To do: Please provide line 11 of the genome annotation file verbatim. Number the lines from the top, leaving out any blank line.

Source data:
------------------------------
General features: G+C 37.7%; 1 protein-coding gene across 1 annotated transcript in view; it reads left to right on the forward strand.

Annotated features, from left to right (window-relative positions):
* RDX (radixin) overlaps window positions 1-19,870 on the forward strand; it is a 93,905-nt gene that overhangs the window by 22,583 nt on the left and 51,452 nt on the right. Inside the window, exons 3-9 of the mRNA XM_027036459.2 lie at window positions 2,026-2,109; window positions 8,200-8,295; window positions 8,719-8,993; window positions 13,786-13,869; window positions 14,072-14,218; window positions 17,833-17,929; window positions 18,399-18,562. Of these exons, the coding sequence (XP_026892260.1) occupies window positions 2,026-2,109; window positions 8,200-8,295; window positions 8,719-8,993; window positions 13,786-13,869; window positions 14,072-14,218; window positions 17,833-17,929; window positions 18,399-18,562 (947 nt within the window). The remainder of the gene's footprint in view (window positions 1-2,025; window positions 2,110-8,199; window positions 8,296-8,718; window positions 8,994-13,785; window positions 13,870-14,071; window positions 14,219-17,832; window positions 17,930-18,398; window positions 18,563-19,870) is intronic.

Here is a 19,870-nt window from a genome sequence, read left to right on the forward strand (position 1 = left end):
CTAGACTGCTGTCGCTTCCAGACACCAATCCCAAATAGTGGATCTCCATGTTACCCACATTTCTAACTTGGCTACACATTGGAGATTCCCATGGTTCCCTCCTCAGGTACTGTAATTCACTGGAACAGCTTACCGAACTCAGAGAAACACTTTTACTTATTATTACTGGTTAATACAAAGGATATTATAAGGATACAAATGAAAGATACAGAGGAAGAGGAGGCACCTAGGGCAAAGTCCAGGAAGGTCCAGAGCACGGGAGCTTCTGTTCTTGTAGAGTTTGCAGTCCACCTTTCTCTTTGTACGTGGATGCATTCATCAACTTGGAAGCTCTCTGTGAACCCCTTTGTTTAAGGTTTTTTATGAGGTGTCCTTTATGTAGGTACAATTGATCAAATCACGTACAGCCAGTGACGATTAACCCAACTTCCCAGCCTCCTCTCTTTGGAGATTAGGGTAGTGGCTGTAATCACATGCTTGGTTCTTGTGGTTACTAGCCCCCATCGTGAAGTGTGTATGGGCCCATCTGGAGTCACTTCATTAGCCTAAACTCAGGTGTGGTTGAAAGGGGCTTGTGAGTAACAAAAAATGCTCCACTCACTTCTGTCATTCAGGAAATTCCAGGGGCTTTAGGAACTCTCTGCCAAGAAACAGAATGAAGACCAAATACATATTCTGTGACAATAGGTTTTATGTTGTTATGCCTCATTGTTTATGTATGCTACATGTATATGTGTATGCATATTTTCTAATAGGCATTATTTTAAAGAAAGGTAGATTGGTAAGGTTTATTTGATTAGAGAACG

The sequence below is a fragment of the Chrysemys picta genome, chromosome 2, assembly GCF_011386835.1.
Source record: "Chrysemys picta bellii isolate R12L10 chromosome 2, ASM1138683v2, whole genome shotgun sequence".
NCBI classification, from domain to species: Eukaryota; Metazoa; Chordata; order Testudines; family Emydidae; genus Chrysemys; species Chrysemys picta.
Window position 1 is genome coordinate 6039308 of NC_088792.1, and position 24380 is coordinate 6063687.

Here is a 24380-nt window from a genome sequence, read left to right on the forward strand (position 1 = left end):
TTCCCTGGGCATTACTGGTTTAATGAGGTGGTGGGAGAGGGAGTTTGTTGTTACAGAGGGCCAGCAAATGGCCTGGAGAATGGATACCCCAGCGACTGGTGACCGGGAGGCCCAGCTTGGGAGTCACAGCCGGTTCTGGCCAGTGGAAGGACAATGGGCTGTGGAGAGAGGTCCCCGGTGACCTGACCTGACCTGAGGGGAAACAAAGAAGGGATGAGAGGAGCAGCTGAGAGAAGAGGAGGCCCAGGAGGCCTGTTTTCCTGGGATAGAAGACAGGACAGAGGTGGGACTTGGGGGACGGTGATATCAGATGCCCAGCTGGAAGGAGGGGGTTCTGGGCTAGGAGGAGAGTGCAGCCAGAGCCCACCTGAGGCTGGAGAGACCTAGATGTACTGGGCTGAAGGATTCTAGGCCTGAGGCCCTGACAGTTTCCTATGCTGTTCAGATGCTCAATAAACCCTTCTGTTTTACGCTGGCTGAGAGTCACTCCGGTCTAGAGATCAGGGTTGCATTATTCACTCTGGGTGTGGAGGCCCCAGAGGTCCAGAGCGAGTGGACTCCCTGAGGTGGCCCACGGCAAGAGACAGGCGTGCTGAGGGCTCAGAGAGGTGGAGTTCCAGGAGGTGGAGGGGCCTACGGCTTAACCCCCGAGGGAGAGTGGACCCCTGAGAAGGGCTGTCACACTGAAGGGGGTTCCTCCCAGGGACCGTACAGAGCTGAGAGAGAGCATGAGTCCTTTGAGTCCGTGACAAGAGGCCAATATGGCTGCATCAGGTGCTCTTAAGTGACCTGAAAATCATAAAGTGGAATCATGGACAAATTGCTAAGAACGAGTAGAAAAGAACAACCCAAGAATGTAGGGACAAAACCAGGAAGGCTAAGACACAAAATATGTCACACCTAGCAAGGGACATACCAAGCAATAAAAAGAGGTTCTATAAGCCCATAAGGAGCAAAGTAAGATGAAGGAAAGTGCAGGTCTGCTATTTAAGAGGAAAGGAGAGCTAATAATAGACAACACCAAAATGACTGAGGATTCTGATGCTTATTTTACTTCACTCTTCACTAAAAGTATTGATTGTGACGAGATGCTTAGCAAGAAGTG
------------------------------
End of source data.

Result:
TTCCCTGGGCATTACTGGTTTAATGAGGTGGTGGGAGAGGGAGTTTGTTGTTACAGAGGGCCAGCAAATGGCCTGGAGAATGGATACCCCAGCGACTGGTGACCGGGAGGCCCAGCTTGGGAGTCACAGCCGGTTCTGGCCAGTGGAAGGACAATGGGCTGTGGAGAGAGGTCCCCGGTGACCTGACCTGACCTGAGGGGAAACAAAGAAGGGATGAGAGGAGCAGCTGAGAGAAGAGGAGGCCCAGGAGGCCTGTTTTCCTGGGATAGAAGACAGGACAGAGGTGGGACTTGGGGGACGGTGATATCAGATGCCCAGCTGGAAGGAGGGGGTTCTGGGCTAGGAGGAGAGTGCAGCCAGAGCCCACCTGAGGCTGGAGAGACCTAGATGTACTGGGCTGAAGGATTCTAGGCCTGAGGCCCTGACAGTTTCCTATGCTGTTCAGATGCTCAATAAACCCTTCTGTTTTACGCTGGCTGAGAGTCACTCCGGTCTAGAGATCAGGGTTGCATTATTCACTCTGGGTGTGGAGGCCCCAGAGGTCCAGAGCGAGTGGACTCCCTGAGGTGGCCCACGGCAAGAGACAGGCGTGCTGAGGGCTCAGAGAGGTGGAGTTCCAGGAGGTGGAGGGGCCTACGGCTTAACCCCCGAGGGAGAGTGGACCCCTGAGAAGGGCTGTCACACTGAAGGGGGTTCCTCCCAGGGACCGTACAGAGCTGAGAGAGAGCATGAGTCCTTTGAGTCCGTGACAAGAGGCCAATATGGCTGCATCAGGTGCTCTTAAGTGACCTGAAAATCATAAAGTGGAATCATGGACAAATTGCTAAGAACGAGTAGAAAAGAACAACCCAAGAATGTAGGGACAAAACCAGGAAGGCTAAGACACAAAATATGTCACACCTAGCAAGGGACATACCAAGCAATAAAAAGAGGTTCTATAAGCCCATAAGGAGCAAAGTAAGATGAAGGAAAGTGCAGGTCTGCTATTTAAGAGGAAAGGAGAGCTAATAATAGACAACACCAAAATGACTGAGGATTCTGATGCTTATTTTACTTCACTCTTCACTAAAAGTATTGATTGTGACGAGATGCTTAGCAAGAAGTG